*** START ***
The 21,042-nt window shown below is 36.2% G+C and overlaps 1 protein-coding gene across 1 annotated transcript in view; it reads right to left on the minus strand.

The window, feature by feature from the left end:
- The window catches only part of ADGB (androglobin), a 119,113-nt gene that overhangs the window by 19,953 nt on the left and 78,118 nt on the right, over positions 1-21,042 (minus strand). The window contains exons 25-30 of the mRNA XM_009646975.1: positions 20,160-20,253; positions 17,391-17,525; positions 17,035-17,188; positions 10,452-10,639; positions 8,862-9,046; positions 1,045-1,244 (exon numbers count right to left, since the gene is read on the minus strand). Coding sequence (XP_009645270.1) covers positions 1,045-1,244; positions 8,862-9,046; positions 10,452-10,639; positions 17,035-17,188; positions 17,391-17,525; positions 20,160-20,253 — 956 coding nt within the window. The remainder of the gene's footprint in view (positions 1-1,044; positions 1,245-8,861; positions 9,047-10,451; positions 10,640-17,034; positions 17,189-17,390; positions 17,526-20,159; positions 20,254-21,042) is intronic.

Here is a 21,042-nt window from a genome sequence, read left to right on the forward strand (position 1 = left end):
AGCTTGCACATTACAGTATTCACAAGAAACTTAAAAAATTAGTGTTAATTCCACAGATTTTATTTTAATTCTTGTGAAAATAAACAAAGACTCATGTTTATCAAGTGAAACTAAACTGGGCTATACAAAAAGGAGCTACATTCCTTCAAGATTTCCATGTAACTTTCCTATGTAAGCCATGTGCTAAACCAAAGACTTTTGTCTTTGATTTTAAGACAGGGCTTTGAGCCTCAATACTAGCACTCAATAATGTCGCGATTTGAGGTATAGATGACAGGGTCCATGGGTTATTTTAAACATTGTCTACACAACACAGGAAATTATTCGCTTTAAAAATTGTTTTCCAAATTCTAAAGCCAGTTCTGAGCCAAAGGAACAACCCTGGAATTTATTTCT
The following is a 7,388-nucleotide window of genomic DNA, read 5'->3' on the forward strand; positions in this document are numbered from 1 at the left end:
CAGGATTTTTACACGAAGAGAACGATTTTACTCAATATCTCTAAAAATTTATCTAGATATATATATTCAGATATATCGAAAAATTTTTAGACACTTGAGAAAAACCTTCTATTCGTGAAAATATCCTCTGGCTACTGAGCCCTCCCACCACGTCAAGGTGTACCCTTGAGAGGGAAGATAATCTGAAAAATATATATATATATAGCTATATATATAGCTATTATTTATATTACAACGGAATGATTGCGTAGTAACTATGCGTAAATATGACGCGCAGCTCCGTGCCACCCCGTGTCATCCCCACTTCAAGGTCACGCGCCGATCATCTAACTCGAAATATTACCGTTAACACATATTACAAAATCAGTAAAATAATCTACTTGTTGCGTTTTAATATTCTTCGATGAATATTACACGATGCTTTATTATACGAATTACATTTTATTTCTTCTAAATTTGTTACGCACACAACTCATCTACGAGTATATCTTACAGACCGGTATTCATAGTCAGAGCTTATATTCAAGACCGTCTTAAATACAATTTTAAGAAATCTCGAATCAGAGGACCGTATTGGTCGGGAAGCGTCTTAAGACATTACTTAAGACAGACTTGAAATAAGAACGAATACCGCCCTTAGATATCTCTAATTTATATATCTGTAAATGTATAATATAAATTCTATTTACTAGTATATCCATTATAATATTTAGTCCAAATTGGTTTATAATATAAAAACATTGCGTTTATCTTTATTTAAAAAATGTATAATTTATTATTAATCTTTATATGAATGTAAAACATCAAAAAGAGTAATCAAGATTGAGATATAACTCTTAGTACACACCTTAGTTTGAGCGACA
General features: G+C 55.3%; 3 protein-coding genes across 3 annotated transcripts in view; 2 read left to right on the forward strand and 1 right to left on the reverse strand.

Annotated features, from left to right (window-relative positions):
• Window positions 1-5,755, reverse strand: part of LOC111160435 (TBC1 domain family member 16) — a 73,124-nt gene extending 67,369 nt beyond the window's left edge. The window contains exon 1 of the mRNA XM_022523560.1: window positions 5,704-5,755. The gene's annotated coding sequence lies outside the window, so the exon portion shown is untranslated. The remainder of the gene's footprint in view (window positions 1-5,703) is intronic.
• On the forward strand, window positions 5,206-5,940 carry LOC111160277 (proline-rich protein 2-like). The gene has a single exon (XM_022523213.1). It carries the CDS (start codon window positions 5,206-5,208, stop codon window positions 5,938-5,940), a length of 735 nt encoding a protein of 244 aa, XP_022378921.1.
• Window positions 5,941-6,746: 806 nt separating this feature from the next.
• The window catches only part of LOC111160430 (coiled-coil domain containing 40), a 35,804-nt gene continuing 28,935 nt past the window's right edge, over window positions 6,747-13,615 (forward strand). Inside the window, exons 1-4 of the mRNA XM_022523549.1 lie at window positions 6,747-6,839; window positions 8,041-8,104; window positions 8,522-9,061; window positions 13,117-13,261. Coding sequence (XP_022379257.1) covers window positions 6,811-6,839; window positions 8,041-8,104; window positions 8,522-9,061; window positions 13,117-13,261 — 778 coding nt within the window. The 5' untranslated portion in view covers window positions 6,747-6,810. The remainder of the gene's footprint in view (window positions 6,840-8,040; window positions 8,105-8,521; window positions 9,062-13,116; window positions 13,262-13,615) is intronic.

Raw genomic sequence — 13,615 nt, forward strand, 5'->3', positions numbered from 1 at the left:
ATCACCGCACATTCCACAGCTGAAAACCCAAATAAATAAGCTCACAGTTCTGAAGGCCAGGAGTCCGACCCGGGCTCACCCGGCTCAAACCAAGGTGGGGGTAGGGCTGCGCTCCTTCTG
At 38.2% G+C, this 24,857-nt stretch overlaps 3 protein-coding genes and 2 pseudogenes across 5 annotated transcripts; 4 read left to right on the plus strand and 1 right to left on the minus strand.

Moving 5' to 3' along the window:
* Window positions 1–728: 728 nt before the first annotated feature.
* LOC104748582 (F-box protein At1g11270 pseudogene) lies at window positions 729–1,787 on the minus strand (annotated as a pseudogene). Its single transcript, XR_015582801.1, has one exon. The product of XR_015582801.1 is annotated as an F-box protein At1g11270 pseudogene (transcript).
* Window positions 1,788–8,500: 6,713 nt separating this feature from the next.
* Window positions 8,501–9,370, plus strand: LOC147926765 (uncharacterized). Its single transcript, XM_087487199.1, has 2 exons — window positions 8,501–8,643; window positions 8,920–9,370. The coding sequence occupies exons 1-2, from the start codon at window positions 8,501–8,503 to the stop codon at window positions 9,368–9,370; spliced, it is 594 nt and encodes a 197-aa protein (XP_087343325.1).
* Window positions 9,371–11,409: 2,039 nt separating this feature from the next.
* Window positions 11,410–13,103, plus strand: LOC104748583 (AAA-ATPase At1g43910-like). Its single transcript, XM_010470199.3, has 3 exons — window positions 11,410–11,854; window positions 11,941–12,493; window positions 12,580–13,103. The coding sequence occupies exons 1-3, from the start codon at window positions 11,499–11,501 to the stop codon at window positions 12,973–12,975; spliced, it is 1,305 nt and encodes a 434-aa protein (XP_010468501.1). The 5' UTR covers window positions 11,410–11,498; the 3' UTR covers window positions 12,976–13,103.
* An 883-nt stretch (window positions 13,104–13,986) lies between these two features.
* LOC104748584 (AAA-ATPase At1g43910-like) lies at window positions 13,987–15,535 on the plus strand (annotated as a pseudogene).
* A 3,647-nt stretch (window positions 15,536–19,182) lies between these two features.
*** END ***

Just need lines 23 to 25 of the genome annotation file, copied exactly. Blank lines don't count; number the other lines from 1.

* Window positions 11,410–13,103, plus strand: LOC104748583 (AAA-ATPase At1g43910-like). Its single transcript, XM_010470199.3, has 3 exons — window positions 11,410–11,854; window positions 11,941–12,493; window positions 12,580–13,103. The coding sequence occupies exons 1-3, from the start codon at window positions 11,499–11,501 to the stop codon at window positions 12,973–12,975; spliced, it is 1,305 nt and encodes a 434-aa protein (XP_010468501.1). The 5' UTR covers window positions 11,410–11,498; the 3' UTR covers window positions 12,976–13,103.
* An 883-nt stretch (window positions 13,104–13,986) lies between these two features.
* LOC104748584 (AAA-ATPase At1g43910-like) lies at window positions 13,987–15,535 on the plus strand (annotated as a pseudogene).